A particular focus of the project is to investigate the involvement of military and naval personnel in everyday offending to ascertain what evidence there is of soldiers and sailors creating crime problems amongst the civilian population, especially those associated with immoral conduct such as drink related disorder and prostitution, and how service transgressors were subsequently dealt with. Particularly problematic was the area around Union Street and The Octagon, world famous among sailors for the number of public houses in the locality and associated drunken disorder and immorality.
In the mid-nineteenth century the number of brothels in Plymouth prompted concern from ratepayers and the local gentry about the perceived scale of such ‘immoral practices’. In 1863 there were 154 brothels in the Plymouth area which led to regular crackdowns by the police and magistracy to control activities by arresting and prosecuting the owners and landlords of licensed premises and lodging houses. In 1865 it was estimated that over 100 ‘girls of ill- fame’ were working in the Fore Street and George Street areas in Stonehouse where between 2-3,000 soldiers were lodged in the immediate vicinity. The Stonehouse Police Superintendent successfully prosecuted a number of beerhouse keepers who were convicted for permitting prostitutes to frequent their premises. The Chairman of the Bench of Stonehouse Police Court commented that ‘We look upon your occupation with the most profound and unmitigated disgust, for the consequence on the morals and health of the town is to fearful to contemplate’ (The Royal Cornwall Gazette, 14 December 1865).
In addition to the Three Towns’ forces was the Metropolitan police who policed the Dockyard from 1860. Although their duty for the most part involved in tracking AWOL servicemen and policing the river, more controversially, they also came into frequent contact with the public when using their powers under the Contagious Diseases Acts 1864-69. By 1870 there were still 139 brothels in Plymouth despite the enactments which attempted to indirectly improve the health of sailors and soldiers by controlling prostitution through the arrest and detention of ‘infected’ women. The Contagious Diseases Acts gave power to the police to arrest anyone they believed to be a prostitute and subject them to invasive and brutal tests for venereal disease and also to send them to secure hospitals. In Plymouth and Devonport this was conducted by the Metropolitan Police whose insensitive and indiscriminate practice seemed to make little distinction between prostitutes and the poor. The particularly unsympathetic Inspector Salis Anniss was reported to have received between 70-80 women a day in the examination room. (M. Partridge, (2013) Policing in Plymouth, Devonport and Stonehouse, 1835-1886, unpublished MRes Thesis, Plymouth University, p. 76)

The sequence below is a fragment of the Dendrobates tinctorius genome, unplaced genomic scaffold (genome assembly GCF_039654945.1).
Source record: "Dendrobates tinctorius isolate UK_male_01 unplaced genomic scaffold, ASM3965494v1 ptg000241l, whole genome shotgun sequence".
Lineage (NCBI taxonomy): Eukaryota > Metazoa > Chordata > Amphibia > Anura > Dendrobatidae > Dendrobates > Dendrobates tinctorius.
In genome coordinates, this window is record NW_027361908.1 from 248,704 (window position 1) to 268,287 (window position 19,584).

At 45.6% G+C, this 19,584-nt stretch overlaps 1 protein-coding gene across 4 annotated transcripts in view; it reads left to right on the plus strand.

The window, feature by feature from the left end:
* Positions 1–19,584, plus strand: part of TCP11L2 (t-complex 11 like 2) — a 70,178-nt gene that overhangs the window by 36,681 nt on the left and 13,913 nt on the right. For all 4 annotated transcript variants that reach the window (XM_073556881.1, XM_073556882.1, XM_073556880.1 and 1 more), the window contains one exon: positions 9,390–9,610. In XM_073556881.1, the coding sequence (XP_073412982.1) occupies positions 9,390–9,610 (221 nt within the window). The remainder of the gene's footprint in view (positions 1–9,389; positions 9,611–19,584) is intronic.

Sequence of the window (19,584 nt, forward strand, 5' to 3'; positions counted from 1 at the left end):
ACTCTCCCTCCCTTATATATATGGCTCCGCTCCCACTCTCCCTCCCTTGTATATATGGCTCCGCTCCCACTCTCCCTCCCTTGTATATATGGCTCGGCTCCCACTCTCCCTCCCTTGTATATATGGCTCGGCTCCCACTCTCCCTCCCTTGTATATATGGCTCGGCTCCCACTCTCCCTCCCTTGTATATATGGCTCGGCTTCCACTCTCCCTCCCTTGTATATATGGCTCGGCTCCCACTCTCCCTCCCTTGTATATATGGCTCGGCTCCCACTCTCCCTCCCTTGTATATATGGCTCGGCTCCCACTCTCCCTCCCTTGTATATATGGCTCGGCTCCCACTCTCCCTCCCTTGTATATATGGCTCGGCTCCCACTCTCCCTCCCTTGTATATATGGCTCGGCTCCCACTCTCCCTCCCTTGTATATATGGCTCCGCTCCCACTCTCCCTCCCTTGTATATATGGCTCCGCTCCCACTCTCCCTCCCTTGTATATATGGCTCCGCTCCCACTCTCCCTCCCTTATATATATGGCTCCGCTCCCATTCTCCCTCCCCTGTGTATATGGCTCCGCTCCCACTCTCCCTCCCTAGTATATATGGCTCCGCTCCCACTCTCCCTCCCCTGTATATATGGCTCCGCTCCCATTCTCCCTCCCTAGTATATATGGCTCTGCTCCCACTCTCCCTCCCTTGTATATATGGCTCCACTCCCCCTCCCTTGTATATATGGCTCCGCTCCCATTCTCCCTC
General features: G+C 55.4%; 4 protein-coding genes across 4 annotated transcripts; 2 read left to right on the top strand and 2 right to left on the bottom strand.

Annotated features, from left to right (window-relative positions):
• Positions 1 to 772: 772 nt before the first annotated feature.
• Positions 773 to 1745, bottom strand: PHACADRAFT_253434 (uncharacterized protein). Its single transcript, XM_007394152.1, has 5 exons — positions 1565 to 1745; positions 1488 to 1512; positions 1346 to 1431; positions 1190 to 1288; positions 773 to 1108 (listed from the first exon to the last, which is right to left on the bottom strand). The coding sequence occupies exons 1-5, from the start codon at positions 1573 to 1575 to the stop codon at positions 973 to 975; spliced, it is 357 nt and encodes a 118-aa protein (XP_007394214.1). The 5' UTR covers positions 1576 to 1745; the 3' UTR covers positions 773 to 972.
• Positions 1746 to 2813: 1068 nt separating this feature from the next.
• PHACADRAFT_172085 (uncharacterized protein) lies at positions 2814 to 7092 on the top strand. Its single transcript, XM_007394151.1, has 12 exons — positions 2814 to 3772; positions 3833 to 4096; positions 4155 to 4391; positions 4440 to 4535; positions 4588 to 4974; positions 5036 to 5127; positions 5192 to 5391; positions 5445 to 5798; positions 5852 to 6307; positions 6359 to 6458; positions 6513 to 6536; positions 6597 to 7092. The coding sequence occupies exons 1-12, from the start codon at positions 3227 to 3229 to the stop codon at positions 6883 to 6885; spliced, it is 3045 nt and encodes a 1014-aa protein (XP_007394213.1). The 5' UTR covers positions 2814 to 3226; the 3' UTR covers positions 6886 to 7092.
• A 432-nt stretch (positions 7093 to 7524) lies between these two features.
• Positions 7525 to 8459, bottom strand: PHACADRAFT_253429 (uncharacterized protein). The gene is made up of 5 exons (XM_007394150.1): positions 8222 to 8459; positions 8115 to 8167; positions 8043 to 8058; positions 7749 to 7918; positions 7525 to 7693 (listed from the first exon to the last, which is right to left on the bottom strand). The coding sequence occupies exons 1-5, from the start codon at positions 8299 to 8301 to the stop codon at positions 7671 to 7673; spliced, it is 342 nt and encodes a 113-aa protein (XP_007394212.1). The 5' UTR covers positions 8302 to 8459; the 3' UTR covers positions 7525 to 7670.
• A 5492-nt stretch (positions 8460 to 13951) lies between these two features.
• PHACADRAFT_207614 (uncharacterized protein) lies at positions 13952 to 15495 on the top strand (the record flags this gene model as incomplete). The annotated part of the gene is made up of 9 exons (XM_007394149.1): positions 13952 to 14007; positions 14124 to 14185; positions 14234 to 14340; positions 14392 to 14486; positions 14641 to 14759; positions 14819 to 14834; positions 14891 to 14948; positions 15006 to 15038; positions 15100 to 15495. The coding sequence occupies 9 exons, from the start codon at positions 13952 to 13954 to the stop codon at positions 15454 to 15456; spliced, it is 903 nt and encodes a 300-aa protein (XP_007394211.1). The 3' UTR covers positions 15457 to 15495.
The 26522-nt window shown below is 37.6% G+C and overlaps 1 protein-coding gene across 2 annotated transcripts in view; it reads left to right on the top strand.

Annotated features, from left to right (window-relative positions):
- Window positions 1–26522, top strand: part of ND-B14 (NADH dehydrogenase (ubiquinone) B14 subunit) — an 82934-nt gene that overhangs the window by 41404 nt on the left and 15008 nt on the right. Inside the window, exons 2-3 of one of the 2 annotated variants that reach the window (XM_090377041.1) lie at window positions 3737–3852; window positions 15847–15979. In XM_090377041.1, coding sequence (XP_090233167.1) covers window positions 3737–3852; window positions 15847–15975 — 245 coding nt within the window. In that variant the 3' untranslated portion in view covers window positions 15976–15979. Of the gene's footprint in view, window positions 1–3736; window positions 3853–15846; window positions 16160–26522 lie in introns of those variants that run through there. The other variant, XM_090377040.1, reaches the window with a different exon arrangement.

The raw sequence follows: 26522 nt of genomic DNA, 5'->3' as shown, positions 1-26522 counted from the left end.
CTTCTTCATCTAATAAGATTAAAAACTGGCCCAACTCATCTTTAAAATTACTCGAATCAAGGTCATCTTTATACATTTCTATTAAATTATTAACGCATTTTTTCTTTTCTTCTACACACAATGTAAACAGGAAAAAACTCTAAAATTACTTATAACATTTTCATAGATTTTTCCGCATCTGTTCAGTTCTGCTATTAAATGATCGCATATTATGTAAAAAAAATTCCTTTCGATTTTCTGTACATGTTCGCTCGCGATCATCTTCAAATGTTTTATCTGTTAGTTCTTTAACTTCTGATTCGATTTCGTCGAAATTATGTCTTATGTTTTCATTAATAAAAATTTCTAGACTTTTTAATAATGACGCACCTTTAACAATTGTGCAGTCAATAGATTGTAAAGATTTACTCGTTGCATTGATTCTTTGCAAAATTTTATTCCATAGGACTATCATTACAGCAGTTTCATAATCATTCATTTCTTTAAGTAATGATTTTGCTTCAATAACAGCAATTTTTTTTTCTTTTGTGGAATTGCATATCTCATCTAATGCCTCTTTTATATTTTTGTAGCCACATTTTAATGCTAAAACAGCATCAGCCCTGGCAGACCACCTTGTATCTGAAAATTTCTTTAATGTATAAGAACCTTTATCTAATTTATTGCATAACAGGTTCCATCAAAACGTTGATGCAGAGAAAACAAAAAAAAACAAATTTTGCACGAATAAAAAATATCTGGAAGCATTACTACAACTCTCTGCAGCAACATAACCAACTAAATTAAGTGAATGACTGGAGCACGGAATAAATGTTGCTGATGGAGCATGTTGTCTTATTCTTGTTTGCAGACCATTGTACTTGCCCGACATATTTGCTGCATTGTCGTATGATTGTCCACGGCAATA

An 1872 Town Clerk noted that Union Street was unhealthy ‘ its level being as low as the sea and its inhabitants lower still.’ While the Acts were popular with Plymouth magistrates (but not Devonport magistrates) the police were less enthusiastic: for example, when testifying to the Home Office in 1882 Plymouth Chief Constable Wreford criticised their usefulness.
Plymouth’s Chief Constable Sowerby described Union Street as the ‘most difficult street in Plymouth to manage’. He ordered his constables to be proactive filling the magistrates and petty sessions’ registers with lists of offenders charged with minor offences such as drunk and disorderly, drunk and incapable, using profane and obscene language, keeping disorderly houses and harbouring prostitutes. He also regularly visited the premises of every licensed trader in Plymouth instigating proceedings against many of them for unlawfully permitting drunkenness, opening premises during prohibited hours, permitting them to be used as an improper house, and harbouring thieves and prostitutes.
Sowerby instigated 79 proceedings against licensees for unlawfully permitting drunkenness, opening premises during prohibited hours and permitting them to be used as an improper house, harbouring thieves and prostitutes. The magistrates closed 60 public houses as a result with few licensees winning any appeals at the Quarter Sessions. And the reason why Sowerby conducted the inspections himself? Licensees were harbouring and supplying liquor to police constables on duty. When giving evidence to the 1897 Royal Commission on Liquor Licensing Laws he said: ‘I do not entirely trust to the men I have the honour to command, to get my information. I visit the houses myself, personally, night and day, and I have done so the whole time I have been there’ (Royal Commission on Liquor Licensing Laws  c.8523 p.215).